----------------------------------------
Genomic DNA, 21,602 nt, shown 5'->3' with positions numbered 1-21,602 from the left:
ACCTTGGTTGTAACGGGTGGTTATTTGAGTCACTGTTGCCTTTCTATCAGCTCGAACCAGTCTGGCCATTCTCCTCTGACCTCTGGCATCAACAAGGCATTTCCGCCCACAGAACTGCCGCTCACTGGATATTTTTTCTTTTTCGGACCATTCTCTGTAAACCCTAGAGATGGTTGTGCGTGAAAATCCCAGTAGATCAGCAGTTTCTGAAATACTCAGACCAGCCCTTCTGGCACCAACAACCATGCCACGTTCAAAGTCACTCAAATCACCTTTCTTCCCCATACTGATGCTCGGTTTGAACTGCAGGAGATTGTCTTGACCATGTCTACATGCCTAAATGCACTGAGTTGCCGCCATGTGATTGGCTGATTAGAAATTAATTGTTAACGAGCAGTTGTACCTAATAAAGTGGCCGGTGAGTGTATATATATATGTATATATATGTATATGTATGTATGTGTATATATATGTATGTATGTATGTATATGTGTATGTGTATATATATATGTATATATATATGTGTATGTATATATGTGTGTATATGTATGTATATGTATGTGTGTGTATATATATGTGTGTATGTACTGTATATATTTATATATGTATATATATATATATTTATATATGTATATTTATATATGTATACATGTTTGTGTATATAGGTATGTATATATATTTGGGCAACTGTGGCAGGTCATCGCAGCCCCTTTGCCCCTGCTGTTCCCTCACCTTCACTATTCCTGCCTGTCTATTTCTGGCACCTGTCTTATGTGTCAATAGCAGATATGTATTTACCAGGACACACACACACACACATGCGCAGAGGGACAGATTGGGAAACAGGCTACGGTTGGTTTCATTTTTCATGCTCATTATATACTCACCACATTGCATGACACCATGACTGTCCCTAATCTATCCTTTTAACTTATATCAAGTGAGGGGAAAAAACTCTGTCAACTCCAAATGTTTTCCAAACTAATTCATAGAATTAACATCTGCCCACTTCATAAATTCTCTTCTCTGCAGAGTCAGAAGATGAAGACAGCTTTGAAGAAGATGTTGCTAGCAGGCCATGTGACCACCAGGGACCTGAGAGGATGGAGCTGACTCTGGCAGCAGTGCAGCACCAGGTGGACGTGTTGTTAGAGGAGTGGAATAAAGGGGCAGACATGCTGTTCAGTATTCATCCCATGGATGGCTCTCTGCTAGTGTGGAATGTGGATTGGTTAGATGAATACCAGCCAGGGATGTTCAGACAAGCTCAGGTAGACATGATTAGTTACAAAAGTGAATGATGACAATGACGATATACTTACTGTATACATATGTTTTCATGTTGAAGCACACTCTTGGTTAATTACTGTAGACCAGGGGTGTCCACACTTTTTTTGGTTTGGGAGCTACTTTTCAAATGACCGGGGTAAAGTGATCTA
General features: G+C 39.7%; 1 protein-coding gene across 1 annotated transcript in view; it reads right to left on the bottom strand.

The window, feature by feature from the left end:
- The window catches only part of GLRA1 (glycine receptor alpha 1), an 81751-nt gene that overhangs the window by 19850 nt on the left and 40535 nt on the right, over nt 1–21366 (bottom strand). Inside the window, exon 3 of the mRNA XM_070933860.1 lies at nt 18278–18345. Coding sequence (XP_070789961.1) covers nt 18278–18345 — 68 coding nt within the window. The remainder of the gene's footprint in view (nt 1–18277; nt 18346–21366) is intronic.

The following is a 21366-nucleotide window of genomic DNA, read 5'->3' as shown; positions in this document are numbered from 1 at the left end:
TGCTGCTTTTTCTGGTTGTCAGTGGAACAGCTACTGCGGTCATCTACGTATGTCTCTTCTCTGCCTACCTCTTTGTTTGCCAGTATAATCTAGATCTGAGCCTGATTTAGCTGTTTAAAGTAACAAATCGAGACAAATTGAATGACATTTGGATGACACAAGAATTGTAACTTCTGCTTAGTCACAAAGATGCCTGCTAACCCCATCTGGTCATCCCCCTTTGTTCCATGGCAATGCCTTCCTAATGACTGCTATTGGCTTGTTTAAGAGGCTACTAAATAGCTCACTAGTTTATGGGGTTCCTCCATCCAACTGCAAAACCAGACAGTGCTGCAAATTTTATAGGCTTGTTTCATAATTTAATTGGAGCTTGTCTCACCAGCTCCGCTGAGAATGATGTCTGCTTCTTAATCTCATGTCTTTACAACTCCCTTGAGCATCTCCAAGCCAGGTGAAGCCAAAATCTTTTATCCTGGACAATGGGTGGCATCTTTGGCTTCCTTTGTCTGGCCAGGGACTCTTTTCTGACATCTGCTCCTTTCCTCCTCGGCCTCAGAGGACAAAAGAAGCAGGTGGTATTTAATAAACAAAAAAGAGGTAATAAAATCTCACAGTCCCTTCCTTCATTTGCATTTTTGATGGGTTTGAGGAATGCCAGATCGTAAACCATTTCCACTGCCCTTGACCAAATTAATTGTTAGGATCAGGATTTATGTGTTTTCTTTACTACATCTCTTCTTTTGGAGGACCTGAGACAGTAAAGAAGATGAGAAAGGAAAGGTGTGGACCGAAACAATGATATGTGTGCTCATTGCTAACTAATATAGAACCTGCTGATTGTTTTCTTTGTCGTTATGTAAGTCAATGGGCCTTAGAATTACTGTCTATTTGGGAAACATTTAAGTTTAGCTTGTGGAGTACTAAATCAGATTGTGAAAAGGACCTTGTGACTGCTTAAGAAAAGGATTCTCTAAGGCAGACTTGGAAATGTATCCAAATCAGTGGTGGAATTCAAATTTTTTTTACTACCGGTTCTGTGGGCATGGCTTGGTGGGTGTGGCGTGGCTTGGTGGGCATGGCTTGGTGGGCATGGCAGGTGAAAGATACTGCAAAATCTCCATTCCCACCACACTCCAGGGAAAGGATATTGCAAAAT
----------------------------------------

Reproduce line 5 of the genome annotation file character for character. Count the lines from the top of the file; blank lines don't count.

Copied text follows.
- The window catches only part of GLRA1 (glycine receptor alpha 1), an 81751-nt gene that overhangs the window by 19850 nt on the left and 40535 nt on the right, over nt 1–21366 (bottom strand). Inside the window, exon 3 of the mRNA XM_070933860.1 lies at nt 18278–18345. Coding sequence (XP_070789961.1) covers nt 18278–18345 — 68 coding nt within the window. The remainder of the gene's footprint in view (nt 1–18277; nt 18346–21366) is intronic.